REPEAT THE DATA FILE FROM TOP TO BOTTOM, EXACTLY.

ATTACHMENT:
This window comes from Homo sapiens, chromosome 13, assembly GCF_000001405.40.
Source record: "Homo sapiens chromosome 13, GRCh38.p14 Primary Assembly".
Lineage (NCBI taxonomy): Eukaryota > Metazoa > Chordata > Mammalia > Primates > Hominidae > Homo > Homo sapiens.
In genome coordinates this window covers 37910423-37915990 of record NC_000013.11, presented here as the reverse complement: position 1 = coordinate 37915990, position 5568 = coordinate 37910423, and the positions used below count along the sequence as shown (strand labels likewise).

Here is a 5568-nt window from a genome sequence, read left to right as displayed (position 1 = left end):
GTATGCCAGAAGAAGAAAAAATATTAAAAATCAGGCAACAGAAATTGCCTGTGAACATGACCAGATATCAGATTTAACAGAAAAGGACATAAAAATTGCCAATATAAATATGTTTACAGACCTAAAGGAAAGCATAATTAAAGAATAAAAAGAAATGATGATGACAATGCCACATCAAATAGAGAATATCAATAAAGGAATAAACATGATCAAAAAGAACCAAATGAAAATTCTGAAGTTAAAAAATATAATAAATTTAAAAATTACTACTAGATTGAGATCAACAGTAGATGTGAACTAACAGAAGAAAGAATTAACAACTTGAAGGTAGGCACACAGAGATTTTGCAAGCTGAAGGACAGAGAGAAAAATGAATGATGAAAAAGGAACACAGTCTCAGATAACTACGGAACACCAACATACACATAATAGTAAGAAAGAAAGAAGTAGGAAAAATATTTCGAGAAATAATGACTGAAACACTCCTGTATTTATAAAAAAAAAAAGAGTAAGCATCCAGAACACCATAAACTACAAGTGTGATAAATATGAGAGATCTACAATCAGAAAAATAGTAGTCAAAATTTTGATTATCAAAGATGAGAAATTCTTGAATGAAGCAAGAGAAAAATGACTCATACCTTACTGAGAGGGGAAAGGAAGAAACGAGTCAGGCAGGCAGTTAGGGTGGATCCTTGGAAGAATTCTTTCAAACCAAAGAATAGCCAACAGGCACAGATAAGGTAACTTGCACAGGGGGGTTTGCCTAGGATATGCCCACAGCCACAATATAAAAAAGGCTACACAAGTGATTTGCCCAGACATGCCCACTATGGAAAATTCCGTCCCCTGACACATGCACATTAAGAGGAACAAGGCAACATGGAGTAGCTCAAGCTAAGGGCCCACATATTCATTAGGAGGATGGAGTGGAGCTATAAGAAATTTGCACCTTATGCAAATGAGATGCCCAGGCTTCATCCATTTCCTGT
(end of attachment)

This window comes from Homo sapiens, chromosome 13, assembly GCF_000001405.40.
Source record: "Homo sapiens chromosome 13, GRCh38.p14 Primary Assembly".
Lineage (NCBI taxonomy): Eukaryota > Metazoa > Chordata > Mammalia > Primates > Hominidae > Homo > Homo sapiens.
In genome coordinates this window covers 37910423-37915990 of record NC_000013.11, presented here as the reverse complement: position 1 = coordinate 37915990, position 5568 = coordinate 37910423, and the positions used below count along the sequence as shown (strand labels likewise).

Here is a 5568-nt window from a genome sequence, read left to right as displayed (position 1 = left end):
GTATGCCAGAAGAAGAAAAAATATTAAAAATCAGGCAACAGAAATTGCCTGTGAACATGACCAGATATCAGATTTAACAGAAAAGGACATAAAAATTGCCAATATAAATATGTTTACAGACCTAAAGGAAAGCATAATTAAAGAATAAAAAGAAATGATGATGACAATGCCACATCAAATAGAGAATATCAATAAAGGAATAAACATGATCAAAAAGAACCAAATGAAAATTCTGAAGTTAAAAAATATAATAAATTTAAAAATTACTACTAGATTGAGATCAACAGTAGATGTGAACTAACAGAAGAAAGAATTAACAACTTGAAGGTAGGCACACAGAGATTTTGCAAGCTGAAGGACAGAGAGAAAAATGAATGATGAAAAAGGAACACAGTCTCAGATAACTACGGAACACCAACATACACATAATAGTAAGAAAGAAAGAAGTAGGAAAAATATTTCGAGAAATAATGACTGAAACACTCCTGTATTTATAAAAAAAAAAAGAGTAAGCATCCAGAACACCATAAACTACAAGTGTGATAAATATGAGAGATCTACAATCAGAAAAATAGTAGTCAAAATTTTGATTATCAAAGATGAGAAATTCTTGAATGAAGCAAGAGAAAAATGACTCATACCTTACTGAGAGGGGAAAGGAAGAAACGAGTCAGGCAGGCAGTTAGGGTGGATCCTTGGAAGAATTCTTTCAAACCAAAGAATAGCCAACAGGCACAGATAAGGTAACTTGCACAGGGGGGTTTGCCTAGGATATGCCCACAGCCACAATATAAAAAAGGCTACACAAGTGATTTGCCCAGACATGCCCACTATGGAAAATTCCGTCCCCTGACACATGCACATTAAGAGGAACAAGGCAACATGGAGTAGCTCAAGCTAAGGGCCCACATATTCATTAGGAGGATGGAGTGGAGCTATAAGAAATTTGCACCTTATGCAAATGAGATGCCCAGGCTTCATCCATTTCCTGT